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How Much Does a Gyrocopter Cost?

Last Updated on January 20, 2024
Written by CPA Alec Pow | Content Reviewed by Certified CFA CFA Alexander Popinker

Gyrocopters, also known as gyroplanes or autogyros, have become increasingly popular among recreational pilots and aviation enthusiasts in recent years.

But many interested buyers wonder – how much does a gyrocopter cost? In this article, we’ll explore the range of prices for new and used gyrocopters, what factors affect pricing, and the ongoing ownership costs associated with these unique aircraft.

How Much Does a Gyrocopter Cost?

The average cost of a new gyrocopter is between $25,000 and $120,000. This wide range reflects the diversity of models and features available from various manufacturers.

For a used, older model gyrocopter, expect to pay between $15,000 and $40,000 on average. As with any aircraft purchase, many variables influence the final price tag.

In the table below we give you some of the most popular models and their price estimates.

Make/Model Average Price
Aerotek ELA G8 Cruser $65,000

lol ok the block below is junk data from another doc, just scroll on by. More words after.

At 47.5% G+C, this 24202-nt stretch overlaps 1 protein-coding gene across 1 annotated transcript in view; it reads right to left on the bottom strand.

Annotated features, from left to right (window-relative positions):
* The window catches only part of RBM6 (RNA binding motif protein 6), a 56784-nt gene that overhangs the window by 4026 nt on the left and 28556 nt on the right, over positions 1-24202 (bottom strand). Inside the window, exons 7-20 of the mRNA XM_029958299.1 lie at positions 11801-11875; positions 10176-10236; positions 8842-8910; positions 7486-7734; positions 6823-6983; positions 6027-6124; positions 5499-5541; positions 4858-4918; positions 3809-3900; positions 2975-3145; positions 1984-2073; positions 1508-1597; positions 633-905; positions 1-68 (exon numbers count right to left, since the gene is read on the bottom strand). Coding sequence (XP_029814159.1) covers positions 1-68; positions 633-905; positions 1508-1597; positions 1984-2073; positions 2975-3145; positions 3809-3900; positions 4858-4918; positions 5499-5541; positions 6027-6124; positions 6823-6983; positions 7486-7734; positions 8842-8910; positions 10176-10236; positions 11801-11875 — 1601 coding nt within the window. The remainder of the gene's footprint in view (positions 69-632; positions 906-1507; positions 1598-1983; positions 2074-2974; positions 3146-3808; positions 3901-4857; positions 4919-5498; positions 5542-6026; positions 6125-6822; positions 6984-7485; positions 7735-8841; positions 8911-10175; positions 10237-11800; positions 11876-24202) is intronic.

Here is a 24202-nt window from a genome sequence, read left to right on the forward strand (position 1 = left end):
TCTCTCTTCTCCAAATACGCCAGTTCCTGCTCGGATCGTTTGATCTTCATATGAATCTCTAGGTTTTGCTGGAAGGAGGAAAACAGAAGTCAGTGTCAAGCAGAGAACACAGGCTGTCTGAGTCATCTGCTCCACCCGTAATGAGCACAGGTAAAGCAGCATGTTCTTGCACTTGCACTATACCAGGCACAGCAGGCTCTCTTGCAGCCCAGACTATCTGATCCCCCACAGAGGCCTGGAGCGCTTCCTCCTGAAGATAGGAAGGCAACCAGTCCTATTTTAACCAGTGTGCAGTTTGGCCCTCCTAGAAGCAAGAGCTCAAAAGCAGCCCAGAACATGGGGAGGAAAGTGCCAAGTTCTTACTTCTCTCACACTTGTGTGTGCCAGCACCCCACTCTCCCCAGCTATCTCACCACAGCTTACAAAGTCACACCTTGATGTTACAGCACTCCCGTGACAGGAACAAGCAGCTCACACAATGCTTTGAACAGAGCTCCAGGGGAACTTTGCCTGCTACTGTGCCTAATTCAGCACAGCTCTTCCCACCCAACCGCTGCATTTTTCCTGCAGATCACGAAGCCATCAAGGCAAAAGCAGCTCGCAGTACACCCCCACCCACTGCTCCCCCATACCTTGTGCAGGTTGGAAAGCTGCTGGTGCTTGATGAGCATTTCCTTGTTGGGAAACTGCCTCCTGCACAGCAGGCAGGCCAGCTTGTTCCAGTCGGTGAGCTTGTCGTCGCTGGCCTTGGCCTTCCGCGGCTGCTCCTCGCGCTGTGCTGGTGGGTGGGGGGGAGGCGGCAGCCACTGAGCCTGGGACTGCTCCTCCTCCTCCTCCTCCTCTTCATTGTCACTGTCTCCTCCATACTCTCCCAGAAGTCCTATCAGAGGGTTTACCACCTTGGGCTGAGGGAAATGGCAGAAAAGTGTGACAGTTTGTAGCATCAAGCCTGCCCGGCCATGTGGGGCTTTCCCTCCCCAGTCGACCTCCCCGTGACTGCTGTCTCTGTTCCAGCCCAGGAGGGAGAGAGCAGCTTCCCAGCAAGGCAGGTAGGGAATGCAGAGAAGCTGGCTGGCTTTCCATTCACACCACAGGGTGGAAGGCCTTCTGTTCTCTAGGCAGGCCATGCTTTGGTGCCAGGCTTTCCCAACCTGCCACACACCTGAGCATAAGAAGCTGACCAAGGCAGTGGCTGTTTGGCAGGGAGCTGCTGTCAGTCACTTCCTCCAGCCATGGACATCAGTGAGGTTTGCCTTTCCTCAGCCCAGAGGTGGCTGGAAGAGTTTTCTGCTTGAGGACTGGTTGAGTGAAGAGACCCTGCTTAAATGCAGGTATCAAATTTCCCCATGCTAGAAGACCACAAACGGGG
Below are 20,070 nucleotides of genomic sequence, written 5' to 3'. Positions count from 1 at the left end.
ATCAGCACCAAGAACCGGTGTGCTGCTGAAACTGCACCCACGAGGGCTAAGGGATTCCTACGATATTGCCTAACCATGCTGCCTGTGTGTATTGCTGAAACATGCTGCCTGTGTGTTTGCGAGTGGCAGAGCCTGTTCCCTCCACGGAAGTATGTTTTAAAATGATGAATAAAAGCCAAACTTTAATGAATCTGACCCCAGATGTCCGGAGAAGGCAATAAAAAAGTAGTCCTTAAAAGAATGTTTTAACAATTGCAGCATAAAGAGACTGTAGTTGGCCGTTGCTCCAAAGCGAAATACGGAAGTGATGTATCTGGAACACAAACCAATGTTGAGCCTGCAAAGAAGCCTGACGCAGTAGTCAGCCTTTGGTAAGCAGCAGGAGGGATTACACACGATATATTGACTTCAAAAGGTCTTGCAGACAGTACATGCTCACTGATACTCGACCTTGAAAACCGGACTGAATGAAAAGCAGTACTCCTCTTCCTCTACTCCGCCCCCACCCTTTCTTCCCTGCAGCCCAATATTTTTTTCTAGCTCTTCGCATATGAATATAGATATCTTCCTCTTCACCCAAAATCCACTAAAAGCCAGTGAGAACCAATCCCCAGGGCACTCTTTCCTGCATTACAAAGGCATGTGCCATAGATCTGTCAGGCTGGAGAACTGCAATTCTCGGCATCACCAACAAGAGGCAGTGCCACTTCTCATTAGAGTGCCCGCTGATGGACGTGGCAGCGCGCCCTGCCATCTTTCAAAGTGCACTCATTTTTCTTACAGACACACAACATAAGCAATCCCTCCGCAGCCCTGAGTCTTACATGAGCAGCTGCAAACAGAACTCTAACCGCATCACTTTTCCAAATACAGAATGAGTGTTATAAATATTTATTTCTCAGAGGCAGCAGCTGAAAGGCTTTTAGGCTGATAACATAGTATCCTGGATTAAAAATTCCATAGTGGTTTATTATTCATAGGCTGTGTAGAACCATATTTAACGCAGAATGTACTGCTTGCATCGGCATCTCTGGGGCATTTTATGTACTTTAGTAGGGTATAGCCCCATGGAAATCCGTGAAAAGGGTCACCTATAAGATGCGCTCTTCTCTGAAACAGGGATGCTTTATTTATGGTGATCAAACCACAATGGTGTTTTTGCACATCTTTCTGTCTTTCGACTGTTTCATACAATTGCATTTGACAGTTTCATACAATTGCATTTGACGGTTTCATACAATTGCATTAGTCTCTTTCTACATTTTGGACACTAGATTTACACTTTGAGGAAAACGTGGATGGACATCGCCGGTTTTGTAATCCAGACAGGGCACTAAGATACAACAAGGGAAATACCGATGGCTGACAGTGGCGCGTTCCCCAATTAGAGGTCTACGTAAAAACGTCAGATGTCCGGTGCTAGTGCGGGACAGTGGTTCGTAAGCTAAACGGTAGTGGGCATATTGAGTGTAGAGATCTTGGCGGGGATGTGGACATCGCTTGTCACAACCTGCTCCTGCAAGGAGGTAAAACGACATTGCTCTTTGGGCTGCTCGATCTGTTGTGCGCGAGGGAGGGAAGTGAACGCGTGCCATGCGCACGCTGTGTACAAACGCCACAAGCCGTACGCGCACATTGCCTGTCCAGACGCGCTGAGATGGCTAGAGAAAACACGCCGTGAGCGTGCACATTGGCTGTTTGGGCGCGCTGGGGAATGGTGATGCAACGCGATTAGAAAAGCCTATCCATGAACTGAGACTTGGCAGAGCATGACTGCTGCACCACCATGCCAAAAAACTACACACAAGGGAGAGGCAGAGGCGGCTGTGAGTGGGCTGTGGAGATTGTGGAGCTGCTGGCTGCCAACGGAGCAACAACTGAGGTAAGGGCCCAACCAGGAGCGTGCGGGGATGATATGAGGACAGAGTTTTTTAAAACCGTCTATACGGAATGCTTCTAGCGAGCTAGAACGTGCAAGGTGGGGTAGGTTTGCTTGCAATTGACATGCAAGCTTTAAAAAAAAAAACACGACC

ABS AeroLight Xenon Ultralight Gyrocopter $87,000
Aerotrek ELA G8 Ranger. $60,000
Aerotek ELA G10 Eclipse $97,000
Airgyro Cavalon $118,000
Airgyro Calidus $95,000
ArrowCopter AC20 $165,000 starting price
Airgyro MTO $70,000
Sport Copter Lightning $25,000
Auto Gyro GmBh Cavalon Gyrocopter $85,000
Sportcopter II $89,000
Sport Copter Vortex M912 $68,000

SilverLight Aviation offers the American Ranger 1 (AR-1) gyroplane with factory-finished fees starting at $10,000 for the AR-1 and $12,000 for the AR-1C.

Barnstormers.com features gyrocopters for sale by owners, with prices starting at $9,000 for a Dominator-style gyrocopter and going up to $150,000 for a factory-built AutoGyro Cavalon.

Light Aircraft DB & Sales lists new and used gyrocopters for sale, with prices starting at $18,000 for a kit.

What is a Gyrocopter?

First, let’s quickly review what defines a gyrocopter. Gyrocopters use an unpowered rotor for lift. Forward thrust comes from a propeller driven by a traditional aircraft engine mounted behind the cockpit. This design provides excellent maneuverability at both low and high speeds.

Gyrocopters differ from helicopters in that their rotor is not engine-powered. They are considered ultralight aircraft in most countries and usually only have one or two seats. Their small size and quick assembly time makes gyrocopters popular for recreational flying and transportation in rural areas.

Factors Influencing Gyrocopter Pricing

The major factors that affect gyrocopter pricing include: